v. There is a contemporary hermeneutical problem. I agree completely with you, and said plainly, that the gospels expand the meaning of sayings; they seem to suppose that things said to Jesus' coworkers should somehow apply to everyone who believes in Jesus. This is the natural direction of the tradition. The writers imply that we should all be able to get something out of whatever Jesus said. I have no problem with this. Think about the warnings to scribes and Pharisees: these have always communicated something to people who aren't scribes and Pharisees. It's the same with everything else. The original people are all dead. If Jesus speaks, he can't be speaking to his original audience anymore! Everything then must be reinterpretation and reapplication. Ultimately then I think we are, if we want to make use of the gospels, looking for the fundamental impulses--love of God, service of neighbor including enemy, committment to the point of real self-sacrifice, etc. I don't think it makes sense to read Matthew 10 and ask what God or Jesus wants me to do about my sandals (I've got several pairs of shoes; am I breaking scripture by having them?) or about my walking sticks (again I've got several; my kids and I go to Maine each summer and carve big walking sticks; it's never occurred to me in that context to worry about Matthew 10:10). But I suppose by drawing a distinction between demands made of itinerants--you don't have time to bury your father, sell everything you have and follow me--and demands made of others, I'm giving the theologian or preacher some precedent for distinguishing between Jesus' ethics and the concrete, radical demands he sometimes makes in the gospels. The general principles, for want of a better expression, are enough (and tough enough).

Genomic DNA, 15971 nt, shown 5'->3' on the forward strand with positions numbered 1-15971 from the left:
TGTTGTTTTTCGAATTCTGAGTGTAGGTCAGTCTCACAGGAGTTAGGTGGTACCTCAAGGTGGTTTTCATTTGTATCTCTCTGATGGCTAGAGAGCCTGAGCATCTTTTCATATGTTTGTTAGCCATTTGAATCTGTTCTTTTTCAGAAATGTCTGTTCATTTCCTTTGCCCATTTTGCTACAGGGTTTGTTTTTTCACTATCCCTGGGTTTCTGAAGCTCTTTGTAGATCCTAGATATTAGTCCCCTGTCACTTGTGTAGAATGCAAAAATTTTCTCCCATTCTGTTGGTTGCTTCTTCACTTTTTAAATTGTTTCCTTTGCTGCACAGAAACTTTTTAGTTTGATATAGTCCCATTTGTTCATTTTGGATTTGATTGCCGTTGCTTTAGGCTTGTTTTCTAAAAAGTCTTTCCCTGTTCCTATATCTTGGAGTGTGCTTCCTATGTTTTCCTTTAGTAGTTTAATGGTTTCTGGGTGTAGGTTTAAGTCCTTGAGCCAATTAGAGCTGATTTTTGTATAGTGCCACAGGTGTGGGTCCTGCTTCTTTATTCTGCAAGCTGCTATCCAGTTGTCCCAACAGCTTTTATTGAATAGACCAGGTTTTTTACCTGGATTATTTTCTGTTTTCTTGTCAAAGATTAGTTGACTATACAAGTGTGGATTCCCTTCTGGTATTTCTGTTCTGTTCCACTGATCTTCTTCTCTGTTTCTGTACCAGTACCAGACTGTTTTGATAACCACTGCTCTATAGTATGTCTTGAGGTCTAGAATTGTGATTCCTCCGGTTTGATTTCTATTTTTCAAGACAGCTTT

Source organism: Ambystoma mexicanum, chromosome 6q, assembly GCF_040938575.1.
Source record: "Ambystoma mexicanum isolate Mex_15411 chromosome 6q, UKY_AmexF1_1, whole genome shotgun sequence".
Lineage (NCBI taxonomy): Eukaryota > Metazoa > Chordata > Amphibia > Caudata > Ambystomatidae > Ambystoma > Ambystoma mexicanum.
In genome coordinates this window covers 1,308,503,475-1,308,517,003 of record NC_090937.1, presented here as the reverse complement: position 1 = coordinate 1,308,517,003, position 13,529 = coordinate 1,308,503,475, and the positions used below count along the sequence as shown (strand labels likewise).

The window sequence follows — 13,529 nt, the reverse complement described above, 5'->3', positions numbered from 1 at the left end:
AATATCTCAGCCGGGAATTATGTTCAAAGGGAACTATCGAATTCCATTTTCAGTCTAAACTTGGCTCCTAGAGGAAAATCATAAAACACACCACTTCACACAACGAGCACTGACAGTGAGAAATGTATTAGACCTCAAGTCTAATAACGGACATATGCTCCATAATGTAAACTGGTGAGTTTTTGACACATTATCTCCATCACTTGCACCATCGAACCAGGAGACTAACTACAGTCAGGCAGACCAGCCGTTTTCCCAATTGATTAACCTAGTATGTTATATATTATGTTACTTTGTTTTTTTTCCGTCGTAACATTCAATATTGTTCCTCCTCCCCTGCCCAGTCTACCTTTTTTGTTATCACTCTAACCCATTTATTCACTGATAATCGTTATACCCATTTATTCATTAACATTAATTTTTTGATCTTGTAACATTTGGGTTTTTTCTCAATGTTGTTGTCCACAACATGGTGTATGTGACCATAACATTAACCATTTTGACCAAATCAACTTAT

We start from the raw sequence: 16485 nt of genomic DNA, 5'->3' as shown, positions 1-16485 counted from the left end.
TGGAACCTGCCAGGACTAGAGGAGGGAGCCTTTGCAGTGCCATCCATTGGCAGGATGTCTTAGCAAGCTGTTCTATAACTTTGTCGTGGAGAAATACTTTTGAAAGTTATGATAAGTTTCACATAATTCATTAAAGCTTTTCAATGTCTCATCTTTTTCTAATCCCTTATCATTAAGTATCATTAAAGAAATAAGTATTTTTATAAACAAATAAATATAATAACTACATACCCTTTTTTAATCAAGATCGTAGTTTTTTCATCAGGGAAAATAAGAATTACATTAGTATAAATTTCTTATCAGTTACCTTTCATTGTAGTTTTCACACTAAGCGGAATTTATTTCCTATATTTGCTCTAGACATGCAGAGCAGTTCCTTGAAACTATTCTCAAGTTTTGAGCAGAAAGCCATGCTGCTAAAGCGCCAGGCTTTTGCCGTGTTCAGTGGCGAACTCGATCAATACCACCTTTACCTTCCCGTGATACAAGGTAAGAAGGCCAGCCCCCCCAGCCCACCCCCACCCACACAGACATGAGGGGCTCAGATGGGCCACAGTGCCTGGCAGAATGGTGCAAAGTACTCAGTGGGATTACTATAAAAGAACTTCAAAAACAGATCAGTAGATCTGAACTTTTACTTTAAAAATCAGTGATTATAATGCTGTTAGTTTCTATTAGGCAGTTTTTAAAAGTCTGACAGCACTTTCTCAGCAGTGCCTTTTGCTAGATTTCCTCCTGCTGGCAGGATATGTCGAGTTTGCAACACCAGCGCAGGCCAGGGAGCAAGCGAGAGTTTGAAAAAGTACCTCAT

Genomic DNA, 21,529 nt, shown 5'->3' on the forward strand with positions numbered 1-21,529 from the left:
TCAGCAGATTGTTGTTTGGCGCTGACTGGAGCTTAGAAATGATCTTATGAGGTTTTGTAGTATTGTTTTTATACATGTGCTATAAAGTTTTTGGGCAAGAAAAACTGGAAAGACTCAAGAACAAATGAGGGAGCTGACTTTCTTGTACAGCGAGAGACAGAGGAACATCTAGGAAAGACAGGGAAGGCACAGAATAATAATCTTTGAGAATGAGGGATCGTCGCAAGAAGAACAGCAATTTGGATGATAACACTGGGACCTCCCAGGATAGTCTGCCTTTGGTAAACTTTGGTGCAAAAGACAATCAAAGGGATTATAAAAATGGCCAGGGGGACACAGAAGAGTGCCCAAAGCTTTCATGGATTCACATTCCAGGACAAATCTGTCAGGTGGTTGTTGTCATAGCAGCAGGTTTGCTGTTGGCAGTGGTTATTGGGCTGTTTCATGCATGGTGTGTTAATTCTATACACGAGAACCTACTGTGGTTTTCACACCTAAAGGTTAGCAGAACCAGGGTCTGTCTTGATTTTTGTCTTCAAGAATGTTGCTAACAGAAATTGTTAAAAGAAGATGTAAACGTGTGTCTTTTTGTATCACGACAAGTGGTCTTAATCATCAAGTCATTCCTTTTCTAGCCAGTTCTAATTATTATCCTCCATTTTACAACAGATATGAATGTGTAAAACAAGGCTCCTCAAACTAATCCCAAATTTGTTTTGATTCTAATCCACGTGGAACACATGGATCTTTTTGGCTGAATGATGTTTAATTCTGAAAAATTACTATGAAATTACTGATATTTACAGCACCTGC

vi. You suggest that the history of religions shows us sometimes a narrowing in application. Well, I don't disagree, but traditions can also do the opposite. That is, sometimes traditions expand application, sometimes they narrow it. In my essay I argued that we see both in the Christian tradition--expansion in the synoptic writers, contraction with the monastic interpretation. It wouldn't be hard I think to document other examples of both. For every Tolstoi who expands everything, there is someone who does the opposite (Dale Allison for one, and the patristic tradition of applying the first two parables in Matthew 25 to church leaders).
vii. I have no comment on Confucianism, which I don't know well. But--if I may digress--I do recall, many years ago, reading the Analects and thinking about the disciples in Mark. To go back to an earlier email to Ted Weeden, I was wrestling with his book. I think it was my NT professor, David Suter, who suggested one might approach the issue by looking at religious founder literature in general to see how disciples or hearers are typically presented. I think I recall--it's been a long time, so maybe it wasn't the Analects but a Buddhist source--finding disciples who asked dumb questions. The point was to serve as set up for the wise teacher. I've wondered ever since if it wouldn't be helpful for someone to do some comparative stuff here. But--that's off the topic.